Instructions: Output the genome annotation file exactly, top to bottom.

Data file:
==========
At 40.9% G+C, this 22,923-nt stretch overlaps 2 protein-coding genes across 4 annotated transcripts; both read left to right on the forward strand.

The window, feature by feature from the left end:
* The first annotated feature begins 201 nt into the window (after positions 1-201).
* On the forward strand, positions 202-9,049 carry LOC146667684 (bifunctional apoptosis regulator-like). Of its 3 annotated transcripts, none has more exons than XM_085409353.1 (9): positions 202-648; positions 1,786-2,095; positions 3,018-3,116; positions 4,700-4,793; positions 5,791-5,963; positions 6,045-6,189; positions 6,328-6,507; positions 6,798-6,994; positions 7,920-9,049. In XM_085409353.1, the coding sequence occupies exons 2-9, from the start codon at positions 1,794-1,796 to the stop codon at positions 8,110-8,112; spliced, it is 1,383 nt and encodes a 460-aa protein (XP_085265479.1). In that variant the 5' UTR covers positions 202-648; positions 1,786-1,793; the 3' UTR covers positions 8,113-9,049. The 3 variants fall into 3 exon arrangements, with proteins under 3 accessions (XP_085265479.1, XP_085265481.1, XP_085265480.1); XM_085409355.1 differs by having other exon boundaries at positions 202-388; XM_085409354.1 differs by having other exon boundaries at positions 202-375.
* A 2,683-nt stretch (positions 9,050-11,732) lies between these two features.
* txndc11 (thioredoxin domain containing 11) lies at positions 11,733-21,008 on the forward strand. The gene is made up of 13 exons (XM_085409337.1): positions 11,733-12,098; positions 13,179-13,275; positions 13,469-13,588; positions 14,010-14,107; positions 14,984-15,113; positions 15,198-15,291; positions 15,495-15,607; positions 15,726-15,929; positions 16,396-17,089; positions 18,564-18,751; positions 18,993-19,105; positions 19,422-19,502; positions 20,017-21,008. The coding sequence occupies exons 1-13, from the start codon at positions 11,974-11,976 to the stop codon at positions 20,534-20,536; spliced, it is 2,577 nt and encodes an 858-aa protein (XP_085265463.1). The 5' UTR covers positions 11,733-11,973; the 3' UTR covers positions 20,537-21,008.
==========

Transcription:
At 40.9% G+C, this 22,923-nt stretch overlaps 2 protein-coding genes across 4 annotated transcripts; both read left to right on the forward strand.

The window, feature by feature from the left end:
* The first annotated feature begins 201 nt into the window (after positions 1-201).
* On the forward strand, positions 202-9,049 carry LOC146667684 (bifunctional apoptosis regulator-like). Of its 3 annotated transcripts, none has more exons than XM_085409353.1 (9): positions 202-648; positions 1,786-2,095; positions 3,018-3,116; positions 4,700-4,793; positions 5,791-5,963; positions 6,045-6,189; positions 6,328-6,507; positions 6,798-6,994; positions 7,920-9,049. In XM_085409353.1, the coding sequence occupies exons 2-9, from the start codon at positions 1,794-1,796 to the stop codon at positions 8,110-8,112; spliced, it is 1,383 nt and encodes a 460-aa protein (XP_085265479.1). In that variant the 5' UTR covers positions 202-648; positions 1,786-1,793; the 3' UTR covers positions 8,113-9,049. The 3 variants fall into 3 exon arrangements, with proteins under 3 accessions (XP_085265479.1, XP_085265481.1, XP_085265480.1); XM_085409355.1 differs by having other exon boundaries at positions 202-388; XM_085409354.1 differs by having other exon boundaries at positions 202-375.
* A 2,683-nt stretch (positions 9,050-11,732) lies between these two features.
* txndc11 (thioredoxin domain containing 11) lies at positions 11,733-21,008 on the forward strand. The gene is made up of 13 exons (XM_085409337.1): positions 11,733-12,098; positions 13,179-13,275; positions 13,469-13,588; positions 14,010-14,107; positions 14,984-15,113; positions 15,198-15,291; positions 15,495-15,607; positions 15,726-15,929; positions 16,396-17,089; positions 18,564-18,751; positions 18,993-19,105; positions 19,422-19,502; positions 20,017-21,008. The coding sequence occupies exons 1-13, from the start codon at positions 11,974-11,976 to the stop codon at positions 20,534-20,536; spliced, it is 2,577 nt and encodes an 858-aa protein (XP_085265463.1). The 5' UTR covers positions 11,733-11,973; the 3' UTR covers positions 20,537-21,008.